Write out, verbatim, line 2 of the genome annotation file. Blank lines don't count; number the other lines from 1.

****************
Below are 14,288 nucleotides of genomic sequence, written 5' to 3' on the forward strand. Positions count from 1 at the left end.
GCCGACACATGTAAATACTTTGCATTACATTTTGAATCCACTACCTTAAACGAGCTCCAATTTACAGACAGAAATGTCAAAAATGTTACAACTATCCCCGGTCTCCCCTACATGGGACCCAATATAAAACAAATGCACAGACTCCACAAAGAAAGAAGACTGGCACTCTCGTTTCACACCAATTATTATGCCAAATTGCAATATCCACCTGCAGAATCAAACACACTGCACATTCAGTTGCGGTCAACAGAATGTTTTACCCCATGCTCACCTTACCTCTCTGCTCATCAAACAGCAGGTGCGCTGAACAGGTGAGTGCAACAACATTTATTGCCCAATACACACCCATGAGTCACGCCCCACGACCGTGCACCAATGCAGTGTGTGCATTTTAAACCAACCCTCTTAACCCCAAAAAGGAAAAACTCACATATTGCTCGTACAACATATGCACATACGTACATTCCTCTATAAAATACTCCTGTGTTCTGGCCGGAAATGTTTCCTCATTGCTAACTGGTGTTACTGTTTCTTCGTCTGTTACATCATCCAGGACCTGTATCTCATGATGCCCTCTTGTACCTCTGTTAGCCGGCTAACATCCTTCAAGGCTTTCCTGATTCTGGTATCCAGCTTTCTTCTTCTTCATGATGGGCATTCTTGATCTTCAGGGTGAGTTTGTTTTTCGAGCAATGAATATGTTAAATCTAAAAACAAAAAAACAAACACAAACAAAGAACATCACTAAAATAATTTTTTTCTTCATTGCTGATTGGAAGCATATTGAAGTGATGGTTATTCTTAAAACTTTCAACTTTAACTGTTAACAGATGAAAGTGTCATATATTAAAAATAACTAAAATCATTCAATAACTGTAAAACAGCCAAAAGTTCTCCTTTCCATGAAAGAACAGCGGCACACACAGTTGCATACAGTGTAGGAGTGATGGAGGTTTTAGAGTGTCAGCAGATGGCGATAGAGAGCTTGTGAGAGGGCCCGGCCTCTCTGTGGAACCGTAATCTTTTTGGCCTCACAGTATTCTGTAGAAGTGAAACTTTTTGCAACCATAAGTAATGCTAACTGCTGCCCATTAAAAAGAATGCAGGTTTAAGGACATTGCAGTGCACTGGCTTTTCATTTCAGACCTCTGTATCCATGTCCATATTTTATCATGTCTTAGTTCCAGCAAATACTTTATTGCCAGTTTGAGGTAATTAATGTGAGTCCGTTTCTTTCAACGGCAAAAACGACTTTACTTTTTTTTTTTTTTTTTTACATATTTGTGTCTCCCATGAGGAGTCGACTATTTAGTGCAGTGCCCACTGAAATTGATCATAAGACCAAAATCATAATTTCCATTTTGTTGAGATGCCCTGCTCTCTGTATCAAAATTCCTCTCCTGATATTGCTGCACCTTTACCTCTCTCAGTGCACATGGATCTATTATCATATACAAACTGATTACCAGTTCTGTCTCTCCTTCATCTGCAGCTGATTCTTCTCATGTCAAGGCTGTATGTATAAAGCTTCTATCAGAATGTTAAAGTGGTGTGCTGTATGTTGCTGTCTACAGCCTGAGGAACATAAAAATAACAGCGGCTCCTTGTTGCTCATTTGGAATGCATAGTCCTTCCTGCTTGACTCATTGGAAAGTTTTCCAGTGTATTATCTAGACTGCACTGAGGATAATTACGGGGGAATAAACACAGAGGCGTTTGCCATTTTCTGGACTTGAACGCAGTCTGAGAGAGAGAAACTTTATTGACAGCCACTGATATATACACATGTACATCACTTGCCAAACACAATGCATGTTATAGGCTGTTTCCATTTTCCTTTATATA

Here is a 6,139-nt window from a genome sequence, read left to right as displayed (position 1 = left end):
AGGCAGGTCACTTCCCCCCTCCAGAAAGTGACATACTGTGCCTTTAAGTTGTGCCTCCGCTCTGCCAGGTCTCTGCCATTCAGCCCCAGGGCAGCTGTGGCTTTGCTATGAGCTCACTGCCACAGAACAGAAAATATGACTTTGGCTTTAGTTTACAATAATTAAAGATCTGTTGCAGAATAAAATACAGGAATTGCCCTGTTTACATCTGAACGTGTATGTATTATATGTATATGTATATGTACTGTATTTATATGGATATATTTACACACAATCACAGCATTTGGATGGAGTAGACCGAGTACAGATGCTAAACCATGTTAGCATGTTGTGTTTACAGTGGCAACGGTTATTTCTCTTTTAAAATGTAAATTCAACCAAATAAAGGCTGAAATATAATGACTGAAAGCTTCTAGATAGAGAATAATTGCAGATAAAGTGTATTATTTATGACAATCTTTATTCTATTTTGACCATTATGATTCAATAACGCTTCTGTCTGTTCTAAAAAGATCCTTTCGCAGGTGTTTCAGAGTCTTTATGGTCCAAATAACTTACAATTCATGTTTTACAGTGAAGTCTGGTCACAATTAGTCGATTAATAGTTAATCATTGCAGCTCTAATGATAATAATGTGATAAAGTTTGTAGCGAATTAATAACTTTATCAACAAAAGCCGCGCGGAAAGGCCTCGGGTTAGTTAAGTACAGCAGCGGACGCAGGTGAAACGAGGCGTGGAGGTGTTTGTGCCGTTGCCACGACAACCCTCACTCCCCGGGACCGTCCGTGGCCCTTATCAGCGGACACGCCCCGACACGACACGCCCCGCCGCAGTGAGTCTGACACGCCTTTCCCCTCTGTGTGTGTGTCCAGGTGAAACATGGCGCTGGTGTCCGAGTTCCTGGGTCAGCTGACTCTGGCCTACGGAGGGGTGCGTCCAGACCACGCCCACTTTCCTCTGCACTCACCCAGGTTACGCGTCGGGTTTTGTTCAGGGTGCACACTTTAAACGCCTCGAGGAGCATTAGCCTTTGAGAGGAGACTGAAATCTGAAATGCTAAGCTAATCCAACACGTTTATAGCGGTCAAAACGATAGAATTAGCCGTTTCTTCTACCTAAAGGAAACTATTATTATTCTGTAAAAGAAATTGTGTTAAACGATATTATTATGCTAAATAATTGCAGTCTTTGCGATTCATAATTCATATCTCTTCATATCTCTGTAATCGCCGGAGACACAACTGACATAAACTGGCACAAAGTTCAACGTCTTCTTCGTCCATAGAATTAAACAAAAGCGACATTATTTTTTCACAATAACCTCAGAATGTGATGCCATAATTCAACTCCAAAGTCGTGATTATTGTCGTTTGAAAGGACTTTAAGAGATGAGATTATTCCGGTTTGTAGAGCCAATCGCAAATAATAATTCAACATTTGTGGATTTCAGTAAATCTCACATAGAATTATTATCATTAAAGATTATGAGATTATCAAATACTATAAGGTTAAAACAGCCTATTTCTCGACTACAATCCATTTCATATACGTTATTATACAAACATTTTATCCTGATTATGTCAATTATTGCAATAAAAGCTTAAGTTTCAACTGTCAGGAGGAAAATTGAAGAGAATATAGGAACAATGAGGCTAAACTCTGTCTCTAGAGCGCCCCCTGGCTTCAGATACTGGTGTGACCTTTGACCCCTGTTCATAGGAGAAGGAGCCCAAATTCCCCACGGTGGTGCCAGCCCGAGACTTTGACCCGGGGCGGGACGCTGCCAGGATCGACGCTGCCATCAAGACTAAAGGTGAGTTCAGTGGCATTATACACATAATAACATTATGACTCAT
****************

GCCGACACATGTAAATACTTTGCATTACATTTTGAATCCACTACCTTAAACGAGCTCCAATTTACAGACAGAAATGTCAAAAATGTTACAACTATCCCCGGTCTCCCCTACATGGGACCCAATATAAAACAAATGCACAGACTCCACAAAGAAAGAAGACTGGCACTCTCGTTTCACACCAATTATTATGCCAAATTGCAATATCCACCTGCAGAATCAAACACACTGCACATTCAGTTGCGGTCAACAGAATGTTTTACCCCATGCTCACCTTACCTCTCTGCTCATCAAACAGCAGGTGCGCTGAACAGGTGAGTGCAACAACATTTATTGCCCAATACACACCCATGAGTCACGCCCCACGACCGTGCACCAATGCAGTGTGTGCATTTTAAACCAACCCTCTTAACCCCAAAAAGGAAAAACTCACATATTGCTCGTACAACATATGCACATACGTACATTCCTCTATAAAATACTCCTGTGTTCTGGCCGGAAATGTTTCCTCATTGCTAACTGGTGTTACTGTTTCTTCGTCTGTTACATCATCCAGGACCTGTATCTCATGATGCCCTCTTGTACCTCTGTTAGCCGGCTAACATCCTTCAAGGCTTTCCTGATTCTGGTATCCAGCTTTCTTCTTCTTCATGATGGGCATTCTTGATCTTCAGGGTGAGTTTGTTTTTCGAGCAATGAATATGTTAAATCTAAAAACAAAAAAACAAACACAAACAAAGAACATCACTAAAATAATTTTTTTCTTCATTGCTGATTGGAAGCATATTGAAGTGATGGTTATTCTTAAAACTTTCAACTTTAACTGTTAACAGATGAAAGTGTCATATATTAAAAATAACTAAAATCATTCAATAACTGTAAAACAGCCAAAAGTTCTCCTTTCCATGAAAGAACAGCGGCACACACAGTTGCATACAGTGTAGGAGTGATGGAGGTTTTAGAGTGTCAGCAGATGGCGATAGAGAGCTTGTGAGAGGGCCCGGCCTCTCTGTGGAACCGTAATCTTTTTGGCCTCACAGTATTCTGTAGAAGTGAAACTTTTTGCAACCATAAGTAATGCTAACTGCTGCCCATTAAAAAGAATGCAGGTTTAAGGACATTGCAGTGCACTGGCTTTTCATTTCAGACCTCTGTATCCATGTCCATATTTTATCATGTCTTAGTTCCAGCAAATACTTTATTGCCAGTTTGAGGTAATTAATGTGAGTCCGTTTCTTTCAACGGCAAAAACGACTTTACTTTTTTTTTTTTTTTTTTACATATTTGTGTCTCCCATGAGGAGTCGACTATTTAGTGCAGTGCCCACTGAAATTGATCATAAGACCAAAATCATAATTTCCATTTTGTTGAGATGCCCTGCTCTCTGTATCAAAATTCCTCTCCTGATATTGCTGCACCTTTACCTCTCTCAGTGCACATGGATCTATTATCATATACAAACTGATTACCAGTTCTGTCTCTCCTTCATCTGCAGCTGATTCTTCTCATGTCAAGGCTGTATGTATAAAGCTTCTATCAGAATGTTAAAGTGGTGTGCTGTATGTTGCTGTCTACAGCCTGAGGAACATAAAAATAACAGCGGCTCCTTGTTGCTCATTTGGAATGCATAGTCCTTCCTGCTTGACTCATTGGAAAGTTTTCCAGTGTATTATCTAGACTGCACTGAGGATAATTACGGGGGAATAAACACAGAGGCGTTTGCCATTTTCTGGACTTGAACGCAGTCTGAGAGAGAGAAACTTTATTGACAGCCACTGATATATACACATGTACATCACTTGCCAAACACAATGCATGTTATAGGCTGTTTCCATTTTCCTTTATATA